By now, we’ve taken a look at rather a lot of games we would be wiser not to play. But have you stopped to wonder why it is that we play them in the first place? The latest edition of “Scare Yourself Silly” takes a look at exactly that. Science goes a long way towards explaining both what we see in the mirrors so many of these games use, as well as why we feel compelled to look into the mirror at all. The piece is excerpted here; read the whole thing over at The Toast.
You’ll notice that many of the ritual-type games involve mirrors. The idea is usually that by peering into the depths of its reflective surface, the mirror will somehow become a window, promising to show us ghouls, ghosts, or sometimes even glimpses of the future. Here’s the crazy thing: It’s not total bullshit. We do see things in the mirror when we play these sorts of games… just maybe not for the reasons those games would like us to think.
[Like what you read? Check out Dangerous Games To Play In The Dark, available from Chronicle Books now!]
In 1804, a Swiss physician, politician, and philosopher by the name of Ignaz Paul Vital Troxler discovered that if you stare at a single point for even a short period of time, other stimuli within proximity to that point will look to you like they’ve disappeared. This phenomenon is called Troxler’s fading or the Troxler Effect, and it’s incredibly easy to see in action. Try this: Focus your gaze on the black cross in the middle of the GIF seen here (warning: flashy lights at the link, so heads up for anyone with photosensitivities) and stare at it for about 30 seconds.
Did the purple circles around the edge vanish? Gasp! It must be witchcraft! Or, y’know, just an optical illusion called the “lilac chaser.” You might also have seen a greenish dot circling its way around the image in a clockwise direction. Neat-o, right?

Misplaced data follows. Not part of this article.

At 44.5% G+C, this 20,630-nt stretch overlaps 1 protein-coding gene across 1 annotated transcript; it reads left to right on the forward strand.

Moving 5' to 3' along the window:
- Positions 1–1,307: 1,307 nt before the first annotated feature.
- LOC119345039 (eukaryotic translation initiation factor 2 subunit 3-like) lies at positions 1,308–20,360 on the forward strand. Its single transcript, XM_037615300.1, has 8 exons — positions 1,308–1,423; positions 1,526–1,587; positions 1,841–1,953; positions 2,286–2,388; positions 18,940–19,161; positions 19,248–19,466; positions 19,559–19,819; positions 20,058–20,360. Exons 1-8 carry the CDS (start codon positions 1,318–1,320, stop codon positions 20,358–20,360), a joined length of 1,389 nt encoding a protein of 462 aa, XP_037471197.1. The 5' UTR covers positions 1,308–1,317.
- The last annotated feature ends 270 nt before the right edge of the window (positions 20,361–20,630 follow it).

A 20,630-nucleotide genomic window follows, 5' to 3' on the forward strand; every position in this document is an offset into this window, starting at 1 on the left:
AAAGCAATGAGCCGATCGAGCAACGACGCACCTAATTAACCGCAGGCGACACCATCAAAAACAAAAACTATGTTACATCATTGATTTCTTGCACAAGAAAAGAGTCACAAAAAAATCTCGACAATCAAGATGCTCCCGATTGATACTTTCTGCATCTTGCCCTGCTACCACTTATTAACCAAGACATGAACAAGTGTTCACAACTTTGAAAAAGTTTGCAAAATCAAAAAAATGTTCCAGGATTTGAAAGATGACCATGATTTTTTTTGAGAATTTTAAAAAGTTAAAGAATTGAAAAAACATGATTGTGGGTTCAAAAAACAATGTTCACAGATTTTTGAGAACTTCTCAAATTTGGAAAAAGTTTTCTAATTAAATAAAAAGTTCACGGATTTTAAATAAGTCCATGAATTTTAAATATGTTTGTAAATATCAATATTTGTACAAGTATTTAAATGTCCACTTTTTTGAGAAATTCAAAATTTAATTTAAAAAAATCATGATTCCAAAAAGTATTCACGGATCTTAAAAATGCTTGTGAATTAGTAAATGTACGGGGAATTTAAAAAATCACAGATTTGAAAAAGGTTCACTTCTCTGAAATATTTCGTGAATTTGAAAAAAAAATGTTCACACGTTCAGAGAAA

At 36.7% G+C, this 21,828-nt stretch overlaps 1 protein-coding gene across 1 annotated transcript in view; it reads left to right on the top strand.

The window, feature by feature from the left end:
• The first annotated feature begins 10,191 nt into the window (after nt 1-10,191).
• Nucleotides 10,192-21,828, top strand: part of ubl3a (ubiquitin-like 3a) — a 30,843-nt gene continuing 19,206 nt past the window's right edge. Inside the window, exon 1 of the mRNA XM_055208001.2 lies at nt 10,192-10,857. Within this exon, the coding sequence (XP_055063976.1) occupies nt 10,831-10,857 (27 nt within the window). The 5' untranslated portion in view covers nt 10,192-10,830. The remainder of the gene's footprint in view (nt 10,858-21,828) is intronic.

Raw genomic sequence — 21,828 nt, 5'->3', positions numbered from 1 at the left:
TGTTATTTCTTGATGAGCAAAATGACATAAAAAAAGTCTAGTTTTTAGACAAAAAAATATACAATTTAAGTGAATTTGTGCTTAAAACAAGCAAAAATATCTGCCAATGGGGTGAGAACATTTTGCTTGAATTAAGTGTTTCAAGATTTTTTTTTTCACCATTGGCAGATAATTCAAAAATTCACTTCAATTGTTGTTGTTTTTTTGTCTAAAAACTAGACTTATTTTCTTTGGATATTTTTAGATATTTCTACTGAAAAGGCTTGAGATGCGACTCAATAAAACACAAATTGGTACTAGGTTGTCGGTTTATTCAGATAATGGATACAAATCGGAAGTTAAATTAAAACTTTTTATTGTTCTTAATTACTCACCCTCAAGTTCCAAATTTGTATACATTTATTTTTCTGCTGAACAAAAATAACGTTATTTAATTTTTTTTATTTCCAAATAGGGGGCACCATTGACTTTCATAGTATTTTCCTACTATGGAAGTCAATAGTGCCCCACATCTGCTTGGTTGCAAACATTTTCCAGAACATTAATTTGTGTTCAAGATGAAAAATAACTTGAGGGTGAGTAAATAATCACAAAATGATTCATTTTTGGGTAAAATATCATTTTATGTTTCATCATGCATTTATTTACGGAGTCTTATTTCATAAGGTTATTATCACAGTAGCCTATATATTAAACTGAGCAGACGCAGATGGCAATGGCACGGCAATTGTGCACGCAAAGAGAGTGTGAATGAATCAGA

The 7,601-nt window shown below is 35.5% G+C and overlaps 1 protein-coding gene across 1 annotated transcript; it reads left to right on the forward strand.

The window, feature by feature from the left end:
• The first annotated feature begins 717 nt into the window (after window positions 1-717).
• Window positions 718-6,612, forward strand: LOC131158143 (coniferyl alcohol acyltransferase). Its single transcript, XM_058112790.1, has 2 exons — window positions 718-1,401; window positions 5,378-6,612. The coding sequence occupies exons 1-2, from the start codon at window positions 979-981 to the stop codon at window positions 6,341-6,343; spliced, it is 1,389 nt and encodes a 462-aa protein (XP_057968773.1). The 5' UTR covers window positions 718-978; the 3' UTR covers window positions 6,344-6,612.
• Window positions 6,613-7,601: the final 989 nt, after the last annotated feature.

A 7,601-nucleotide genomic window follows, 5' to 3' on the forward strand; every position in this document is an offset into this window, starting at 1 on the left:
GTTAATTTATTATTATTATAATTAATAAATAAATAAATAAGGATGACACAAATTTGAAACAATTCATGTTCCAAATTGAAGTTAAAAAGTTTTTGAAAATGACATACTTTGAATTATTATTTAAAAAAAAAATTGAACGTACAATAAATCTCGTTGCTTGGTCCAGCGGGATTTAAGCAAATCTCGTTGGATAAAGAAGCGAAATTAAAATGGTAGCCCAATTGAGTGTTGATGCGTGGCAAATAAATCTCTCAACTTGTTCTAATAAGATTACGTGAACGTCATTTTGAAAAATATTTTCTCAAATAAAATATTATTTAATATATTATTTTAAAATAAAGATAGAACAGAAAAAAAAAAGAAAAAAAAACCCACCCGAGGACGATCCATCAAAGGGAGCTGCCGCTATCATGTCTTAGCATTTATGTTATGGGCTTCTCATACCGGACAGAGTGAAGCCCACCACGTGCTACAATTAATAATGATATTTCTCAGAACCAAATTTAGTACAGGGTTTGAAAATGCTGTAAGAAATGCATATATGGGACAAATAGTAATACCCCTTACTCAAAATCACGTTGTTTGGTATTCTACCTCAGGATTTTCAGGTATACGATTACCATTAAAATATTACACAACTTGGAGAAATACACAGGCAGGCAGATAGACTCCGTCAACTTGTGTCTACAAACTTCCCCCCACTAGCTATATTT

But we’re not done yet. In 2010, Giovanni B. Caputo of the University of Urbino’s Department of Psychology published a paper in Perception that took Troxler’s fading to the next level. Caputo had 50 people between the ages of 21 and 29 stand in front of a mirror in a quiet, dimly lit room for ten minutes; then, at the end of those ten minutes, each participant was asked to write down what he or she saw in the mirror during that time. The results do not sound like it was a good time: 66 percent reported huge deformations of their own face; 18 percent saw the face of one of their parents, but with some wacky and disturbing changes; 28 percent saw someone they didn’t know; 28 percent saw some sort of archetypal face, like that of an old woman or a child; 18 percent saw an animal face; and a whopping 48 percent saw what are described as “fantastic and monstrous beings.” What essentially happened is that Troxler’s fading caused each person to perceive certain traits as having disappeared, after which the Caputo Effect, as it’s called, caused the brain to fill in the gaps with whatever other information floating around it that it could. The result? Monsters. Monsters in the mirror.
But although Troxler’s fading and the Caputo Effect explain what we see when we play these games we shouldn’t play, it doesn’t explain why we play them in the first place. Me? I suspect it has something to do with the idea of tempting fate.